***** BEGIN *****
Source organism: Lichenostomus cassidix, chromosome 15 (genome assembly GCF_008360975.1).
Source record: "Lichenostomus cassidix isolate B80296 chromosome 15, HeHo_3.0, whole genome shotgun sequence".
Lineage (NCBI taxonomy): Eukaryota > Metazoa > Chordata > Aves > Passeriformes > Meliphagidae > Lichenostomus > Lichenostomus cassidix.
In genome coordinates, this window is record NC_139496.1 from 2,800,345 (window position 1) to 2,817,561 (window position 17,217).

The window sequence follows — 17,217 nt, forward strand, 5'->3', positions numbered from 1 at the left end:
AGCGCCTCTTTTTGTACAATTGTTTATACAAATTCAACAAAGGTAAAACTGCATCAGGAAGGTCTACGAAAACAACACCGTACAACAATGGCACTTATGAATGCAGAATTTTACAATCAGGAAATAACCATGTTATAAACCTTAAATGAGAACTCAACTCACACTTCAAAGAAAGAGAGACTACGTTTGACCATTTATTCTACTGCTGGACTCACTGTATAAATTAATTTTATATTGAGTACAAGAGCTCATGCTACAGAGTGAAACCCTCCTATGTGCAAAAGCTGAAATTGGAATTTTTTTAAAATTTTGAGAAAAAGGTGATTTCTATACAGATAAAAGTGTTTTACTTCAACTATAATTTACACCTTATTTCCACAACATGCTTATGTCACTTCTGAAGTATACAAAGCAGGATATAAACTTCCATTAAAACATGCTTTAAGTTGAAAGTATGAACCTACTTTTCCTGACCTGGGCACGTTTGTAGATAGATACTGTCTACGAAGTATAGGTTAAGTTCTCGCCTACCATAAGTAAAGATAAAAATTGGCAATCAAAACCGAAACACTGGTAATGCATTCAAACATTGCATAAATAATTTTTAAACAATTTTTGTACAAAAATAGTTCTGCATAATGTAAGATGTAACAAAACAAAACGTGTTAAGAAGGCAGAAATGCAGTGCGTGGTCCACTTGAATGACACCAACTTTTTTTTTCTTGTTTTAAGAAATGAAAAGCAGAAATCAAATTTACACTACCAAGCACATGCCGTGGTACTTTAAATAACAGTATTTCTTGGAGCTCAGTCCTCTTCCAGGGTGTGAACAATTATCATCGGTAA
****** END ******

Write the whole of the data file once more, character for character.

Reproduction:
Source organism: Lichenostomus cassidix, chromosome 15 (genome assembly GCF_008360975.1).
Source record: "Lichenostomus cassidix isolate B80296 chromosome 15, HeHo_3.0, whole genome shotgun sequence".
Lineage (NCBI taxonomy): Eukaryota > Metazoa > Chordata > Aves > Passeriformes > Meliphagidae > Lichenostomus > Lichenostomus cassidix.
In genome coordinates, this window is record NC_139496.1 from 2,800,345 (window position 1) to 2,817,561 (window position 17,217).

The window sequence follows — 17,217 nt, forward strand, 5'->3', positions numbered from 1 at the left end:
AGCGCCTCTTTTTGTACAATTGTTTATACAAATTCAACAAAGGTAAAACTGCATCAGGAAGGTCTACGAAAACAACACCGTACAACAATGGCACTTATGAATGCAGAATTTTACAATCAGGAAATAACCATGTTATAAACCTTAAATGAGAACTCAACTCACACTTCAAAGAAAGAGAGACTACGTTTGACCATTTATTCTACTGCTGGACTCACTGTATAAATTAATTTTATATTGAGTACAAGAGCTCATGCTACAGAGTGAAACCCTCCTATGTGCAAAAGCTGAAATTGGAATTTTTTTAAAATTTTGAGAAAAAGGTGATTTCTATACAGATAAAAGTGTTTTACTTCAACTATAATTTACACCTTATTTCCACAACATGCTTATGTCACTTCTGAAGTATACAAAGCAGGATATAAACTTCCATTAAAACATGCTTTAAGTTGAAAGTATGAACCTACTTTTCCTGACCTGGGCACGTTTGTAGATAGATACTGTCTACGAAGTATAGGTTAAGTTCTCGCCTACCATAAGTAAAGATAAAAATTGGCAATCAAAACCGAAACACTGGTAATGCATTCAAACATTGCATAAATAATTTTTAAACAATTTTTGTACAAAAATAGTTCTGCATAATGTAAGATGTAACAAAACAAAACGTGTTAAGAAGGCAGAAATGCAGTGCGTGGTCCACTTGAATGACACCAACTTTTTTTTTCTTGTTTTAAGAAATGAAAAGCAGAAATCAAATTTACACTACCAAGCACATGCCGTGGTACTTTAAATAACAGTATTTCTTGGAGCTCAGTCCTCTTCCAGGGTGTGAACAATTATCATCGGTAA